Existing lists of primary photometric standards include Casali & Hawarden (1992); Persson et al. (1998); Hawarden et al. (2001).
Work in progress includes UFTI observations of the Persson standards and Landolt optical standards and also the establishment of Y (i.e. similar to Z in the MK list of Tokunaga) standards. Work to date has concentrated on JHKLM; calibration of non-standard (e.g. H2) bands could be achieved synthetically by multiplying instrument and filter responses and assuming, for example, a K zeropoint for H2. Ideally, primary photometric standards should be established for non-standard passbands.
The 2µm All Sky Survey aims to survey the infrared sky to 10-sigma limits of J=15.8, H=15.1 and Kshort=14.3 (for point sources). Some references where useful info can be found include: 2MASS overview, the 2MASS data-release explanatory suplement, and Nikolaev et al. (2000) & Carpenter (2001). The global properties can be summarised as follows: Minimum photometric error (at bright mags for point sources) is ~2% (JHK), maximum depends on mag. of course, and is of course ~10% at the 10-sigma limits above.
For the "secondary" photometric calibrators;
sigma-J ~ 3% }
sigma-H ~ 5% } at m=14
sigma-K ~ 8% }
Astrometry: from the Second Incremental Release (SIR):
SIR v Tycho-AC : RMS ~0.11 arcsec (n=106, Vlim = 11.0)
SIR v Tycho-2 : RMS ~0.18 arcsec (n=1.5x106 Vlim = 12.5)
SIR v UCAC1 : RMS ~0.12 arcsec (n=107 Vlim = 16.0)
(Note: Tycho-AC: Urban et al. 1998, AJ, 115, 2161; Tycho-2: Hog et al. 2000, A&A, 355, L27; UCAC1: Zacharias et al. 2000, AJ, 120, 2131)
As at 10/10/2000, the full 2MASS data products were "expected in late 2002".
Assuming single sky-limited exposures have half full-well at sky, then the dynamic range would be around 5mags. Assuming the sky-limited 3-sigma point source detection limits are 20,19,18 at J,H,K (e.g. the original WFCAM Technical Report submitted to GBFC), then stars as bright as J,H,K=15,14,13 would be just unsaturated in these ~10s exposures. Since the 2MASS point source counts take a dive at around J,H,K=16,15,14ish this means there's potentially about a 1mag range where 2MASS sources are not over-exposed in single-shot sky-limited WFCAM exposures; 2MASS point sources have the advantage of being well above the faint confusion limit and hence immune to photometric errors due to crowding. Point source counts are detailed in a 2MASS document.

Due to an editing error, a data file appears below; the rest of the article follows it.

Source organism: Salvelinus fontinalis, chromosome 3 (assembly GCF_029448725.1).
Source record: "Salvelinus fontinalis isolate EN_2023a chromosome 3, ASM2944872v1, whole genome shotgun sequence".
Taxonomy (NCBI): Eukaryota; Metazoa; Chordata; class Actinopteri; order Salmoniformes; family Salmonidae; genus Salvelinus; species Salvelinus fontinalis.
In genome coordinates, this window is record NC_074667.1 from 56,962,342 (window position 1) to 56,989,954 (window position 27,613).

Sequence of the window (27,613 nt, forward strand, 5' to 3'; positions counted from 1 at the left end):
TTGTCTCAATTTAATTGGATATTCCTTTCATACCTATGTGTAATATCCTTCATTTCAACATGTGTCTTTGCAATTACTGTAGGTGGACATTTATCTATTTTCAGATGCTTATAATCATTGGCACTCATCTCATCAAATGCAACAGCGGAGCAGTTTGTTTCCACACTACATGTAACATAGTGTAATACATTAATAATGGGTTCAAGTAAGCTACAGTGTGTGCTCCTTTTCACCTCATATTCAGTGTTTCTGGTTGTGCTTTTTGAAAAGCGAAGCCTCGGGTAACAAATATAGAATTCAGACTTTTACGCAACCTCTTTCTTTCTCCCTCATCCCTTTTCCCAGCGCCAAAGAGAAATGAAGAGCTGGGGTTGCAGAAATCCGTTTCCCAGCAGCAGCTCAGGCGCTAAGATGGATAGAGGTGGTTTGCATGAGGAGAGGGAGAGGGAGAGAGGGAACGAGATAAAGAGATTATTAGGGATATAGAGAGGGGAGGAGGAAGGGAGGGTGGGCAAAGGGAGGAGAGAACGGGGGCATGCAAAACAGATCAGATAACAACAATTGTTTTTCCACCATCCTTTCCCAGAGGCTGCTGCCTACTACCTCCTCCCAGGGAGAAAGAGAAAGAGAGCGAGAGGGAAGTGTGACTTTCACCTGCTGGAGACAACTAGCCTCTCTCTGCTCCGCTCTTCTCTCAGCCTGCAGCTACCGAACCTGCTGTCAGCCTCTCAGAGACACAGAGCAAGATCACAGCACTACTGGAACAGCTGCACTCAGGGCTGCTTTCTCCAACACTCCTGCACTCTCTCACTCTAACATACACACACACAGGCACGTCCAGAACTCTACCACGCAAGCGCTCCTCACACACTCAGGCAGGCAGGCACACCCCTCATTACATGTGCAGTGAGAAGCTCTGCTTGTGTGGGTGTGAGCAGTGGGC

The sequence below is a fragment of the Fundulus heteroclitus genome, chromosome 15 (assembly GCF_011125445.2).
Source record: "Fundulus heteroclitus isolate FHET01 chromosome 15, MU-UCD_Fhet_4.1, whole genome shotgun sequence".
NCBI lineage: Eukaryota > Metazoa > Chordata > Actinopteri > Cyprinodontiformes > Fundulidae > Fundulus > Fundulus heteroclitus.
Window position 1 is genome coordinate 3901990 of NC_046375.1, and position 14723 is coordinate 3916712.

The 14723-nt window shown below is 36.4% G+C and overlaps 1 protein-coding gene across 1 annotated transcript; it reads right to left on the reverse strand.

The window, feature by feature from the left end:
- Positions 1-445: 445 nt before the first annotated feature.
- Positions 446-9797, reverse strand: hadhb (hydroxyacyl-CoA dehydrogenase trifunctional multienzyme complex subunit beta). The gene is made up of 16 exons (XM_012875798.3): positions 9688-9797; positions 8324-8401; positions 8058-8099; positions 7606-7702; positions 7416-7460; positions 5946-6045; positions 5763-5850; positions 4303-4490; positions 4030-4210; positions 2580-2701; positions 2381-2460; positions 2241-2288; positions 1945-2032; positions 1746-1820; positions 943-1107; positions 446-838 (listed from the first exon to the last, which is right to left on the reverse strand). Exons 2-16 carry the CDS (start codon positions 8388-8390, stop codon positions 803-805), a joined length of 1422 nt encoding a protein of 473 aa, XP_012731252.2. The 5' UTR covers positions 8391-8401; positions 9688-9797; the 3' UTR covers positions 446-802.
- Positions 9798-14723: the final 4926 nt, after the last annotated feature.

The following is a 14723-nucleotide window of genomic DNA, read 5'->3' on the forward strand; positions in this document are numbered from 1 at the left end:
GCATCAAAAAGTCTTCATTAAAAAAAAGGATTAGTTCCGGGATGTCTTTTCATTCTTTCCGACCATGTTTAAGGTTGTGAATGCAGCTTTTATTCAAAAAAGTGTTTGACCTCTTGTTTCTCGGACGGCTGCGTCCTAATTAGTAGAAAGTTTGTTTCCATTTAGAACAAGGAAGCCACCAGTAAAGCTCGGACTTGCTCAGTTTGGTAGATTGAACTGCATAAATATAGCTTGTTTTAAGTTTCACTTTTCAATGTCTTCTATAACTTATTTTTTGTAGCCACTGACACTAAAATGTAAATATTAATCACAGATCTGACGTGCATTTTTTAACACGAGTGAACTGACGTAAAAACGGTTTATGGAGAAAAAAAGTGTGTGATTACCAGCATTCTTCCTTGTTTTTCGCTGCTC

(the normalisation is a bit strange here - these plots seem to be in no. of sources per pi sq. deg per 0.25 mag, which is very approximately per sq. deg. per mag; this checks out correctly with Hammersley et al. 1999). At m=15:
No. of pt. srcs.
per sq. deg. per mag.
|No. per WFCAM chip|
Of order ten stars per chip is sufficient to tie the photometric zeropoint of the data to 10%/sqrt(10), or ~3% assuming all errors are normally distributed (which of course won't be true - e.g. variables, confusion/blending etc etc). However the big problem with using observations employing quite different filters and made from a different site is likely to be the absolute zero-point (see the next Section).
The models in the above references can be used to predict point source number counts at magnitudes fainter than the 2MASS limit to examine the number of stars we might expect to have for the purposes of statistical calibration. For example, at l=301°, b=+78° there are ~300 sources per square degree per mag. at JHK=17; the total number of unsaturated point sources is likely to be ~500 per square degree or 25 per device .... (sufficient for statistical calibration?).
We remind everyone that there are two (at least!) kinds of accuracy: the intra-atmospheric accuracy, which can be quite high, and the extra-atmospheric accuracy (effectively absolute calibration) which is another kettle of fish.
The accuracy with which one can relate intra-atmospheric observations to one another is much the higher and enables the exploitation of precise colours/flux differences even though absolute fluxes are not well known. With well defined photometric systems (see below) the internal/intra-atmospheric accuracies could be well below 1%, i.e. well below 1/100 mag.